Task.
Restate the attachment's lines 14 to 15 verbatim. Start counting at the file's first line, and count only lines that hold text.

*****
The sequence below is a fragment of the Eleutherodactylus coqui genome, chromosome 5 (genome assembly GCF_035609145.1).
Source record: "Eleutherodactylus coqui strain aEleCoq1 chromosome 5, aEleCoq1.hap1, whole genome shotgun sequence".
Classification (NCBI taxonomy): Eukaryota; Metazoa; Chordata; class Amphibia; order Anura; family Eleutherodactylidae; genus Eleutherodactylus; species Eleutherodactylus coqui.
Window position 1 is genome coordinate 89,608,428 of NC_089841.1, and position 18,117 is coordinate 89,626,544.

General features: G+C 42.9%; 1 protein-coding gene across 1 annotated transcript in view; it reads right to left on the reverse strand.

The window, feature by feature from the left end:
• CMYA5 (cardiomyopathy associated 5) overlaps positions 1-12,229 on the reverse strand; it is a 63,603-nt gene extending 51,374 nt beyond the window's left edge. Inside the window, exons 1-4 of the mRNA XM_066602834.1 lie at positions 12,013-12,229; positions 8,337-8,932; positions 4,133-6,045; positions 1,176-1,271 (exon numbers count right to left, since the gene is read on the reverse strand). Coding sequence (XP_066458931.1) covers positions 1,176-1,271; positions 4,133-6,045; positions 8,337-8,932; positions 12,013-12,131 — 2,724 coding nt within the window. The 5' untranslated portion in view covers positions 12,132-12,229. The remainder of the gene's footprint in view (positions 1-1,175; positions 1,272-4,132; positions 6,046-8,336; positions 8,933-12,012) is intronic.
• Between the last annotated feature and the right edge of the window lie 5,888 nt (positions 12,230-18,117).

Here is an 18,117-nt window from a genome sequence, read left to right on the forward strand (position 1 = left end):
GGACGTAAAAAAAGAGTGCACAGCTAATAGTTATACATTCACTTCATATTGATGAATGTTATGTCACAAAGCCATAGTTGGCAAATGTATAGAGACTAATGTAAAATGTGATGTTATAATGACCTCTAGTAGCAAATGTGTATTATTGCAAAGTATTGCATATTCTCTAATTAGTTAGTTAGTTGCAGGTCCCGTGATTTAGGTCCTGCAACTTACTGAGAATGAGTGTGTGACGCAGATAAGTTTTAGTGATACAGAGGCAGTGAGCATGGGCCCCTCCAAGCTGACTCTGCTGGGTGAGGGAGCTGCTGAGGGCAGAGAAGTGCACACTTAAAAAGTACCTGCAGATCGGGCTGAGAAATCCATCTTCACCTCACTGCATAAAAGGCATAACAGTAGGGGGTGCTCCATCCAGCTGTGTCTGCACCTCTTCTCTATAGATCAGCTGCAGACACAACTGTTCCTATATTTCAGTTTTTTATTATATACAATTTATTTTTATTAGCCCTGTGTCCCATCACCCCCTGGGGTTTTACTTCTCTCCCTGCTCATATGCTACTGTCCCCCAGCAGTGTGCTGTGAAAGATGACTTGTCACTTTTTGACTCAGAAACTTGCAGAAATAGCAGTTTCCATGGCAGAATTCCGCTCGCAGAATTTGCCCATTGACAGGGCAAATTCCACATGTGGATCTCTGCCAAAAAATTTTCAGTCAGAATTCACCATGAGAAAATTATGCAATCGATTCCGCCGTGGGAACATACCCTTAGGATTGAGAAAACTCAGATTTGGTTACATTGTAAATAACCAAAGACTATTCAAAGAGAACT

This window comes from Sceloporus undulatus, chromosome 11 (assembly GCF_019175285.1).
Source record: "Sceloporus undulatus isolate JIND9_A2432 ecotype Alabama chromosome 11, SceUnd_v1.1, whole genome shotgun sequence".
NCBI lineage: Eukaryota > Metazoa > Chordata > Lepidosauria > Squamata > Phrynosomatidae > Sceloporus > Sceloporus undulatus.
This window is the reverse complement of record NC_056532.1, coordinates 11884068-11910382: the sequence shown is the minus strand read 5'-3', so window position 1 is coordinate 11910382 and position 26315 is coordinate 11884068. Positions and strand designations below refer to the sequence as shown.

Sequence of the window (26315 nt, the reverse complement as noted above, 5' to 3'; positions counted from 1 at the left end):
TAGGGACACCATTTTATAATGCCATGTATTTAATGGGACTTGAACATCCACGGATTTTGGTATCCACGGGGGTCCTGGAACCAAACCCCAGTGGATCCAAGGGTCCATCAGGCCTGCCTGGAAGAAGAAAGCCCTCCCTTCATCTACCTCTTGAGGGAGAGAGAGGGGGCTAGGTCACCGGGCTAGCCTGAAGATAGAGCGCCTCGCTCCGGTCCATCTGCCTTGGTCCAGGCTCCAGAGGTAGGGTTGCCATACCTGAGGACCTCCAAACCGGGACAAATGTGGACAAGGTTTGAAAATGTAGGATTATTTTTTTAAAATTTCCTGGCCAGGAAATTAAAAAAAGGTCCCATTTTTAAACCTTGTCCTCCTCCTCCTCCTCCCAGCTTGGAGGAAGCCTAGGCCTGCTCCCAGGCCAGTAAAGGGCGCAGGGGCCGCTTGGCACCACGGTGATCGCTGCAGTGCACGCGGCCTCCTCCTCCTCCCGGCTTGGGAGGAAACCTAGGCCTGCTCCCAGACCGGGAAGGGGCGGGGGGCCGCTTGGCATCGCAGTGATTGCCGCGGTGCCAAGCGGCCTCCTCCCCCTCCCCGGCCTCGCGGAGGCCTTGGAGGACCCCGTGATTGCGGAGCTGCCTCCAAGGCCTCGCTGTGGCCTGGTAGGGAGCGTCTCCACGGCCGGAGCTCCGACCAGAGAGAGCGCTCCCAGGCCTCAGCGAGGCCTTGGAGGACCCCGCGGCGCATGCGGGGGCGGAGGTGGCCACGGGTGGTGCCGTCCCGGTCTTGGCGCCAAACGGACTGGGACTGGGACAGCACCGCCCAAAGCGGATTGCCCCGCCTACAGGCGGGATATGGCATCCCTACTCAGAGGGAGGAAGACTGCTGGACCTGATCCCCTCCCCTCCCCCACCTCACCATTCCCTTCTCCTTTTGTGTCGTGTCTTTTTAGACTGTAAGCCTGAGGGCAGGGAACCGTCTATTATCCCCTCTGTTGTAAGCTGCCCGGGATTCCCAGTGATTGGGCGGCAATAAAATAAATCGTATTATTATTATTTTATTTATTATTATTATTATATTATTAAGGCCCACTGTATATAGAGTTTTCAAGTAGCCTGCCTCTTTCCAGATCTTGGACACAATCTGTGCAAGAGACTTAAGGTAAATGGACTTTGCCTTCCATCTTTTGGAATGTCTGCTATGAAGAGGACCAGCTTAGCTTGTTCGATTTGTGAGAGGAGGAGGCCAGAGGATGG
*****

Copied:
This window is the reverse complement of record NC_056532.1, coordinates 11884068-11910382: the sequence shown is the minus strand read 5'-3', so window position 1 is coordinate 11910382 and position 26315 is coordinate 11884068. Positions and strand designations below refer to the sequence as shown.

Sequence of the window (26315 nt, the reverse complement as noted above, 5' to 3'; positions counted from 1 at the left end):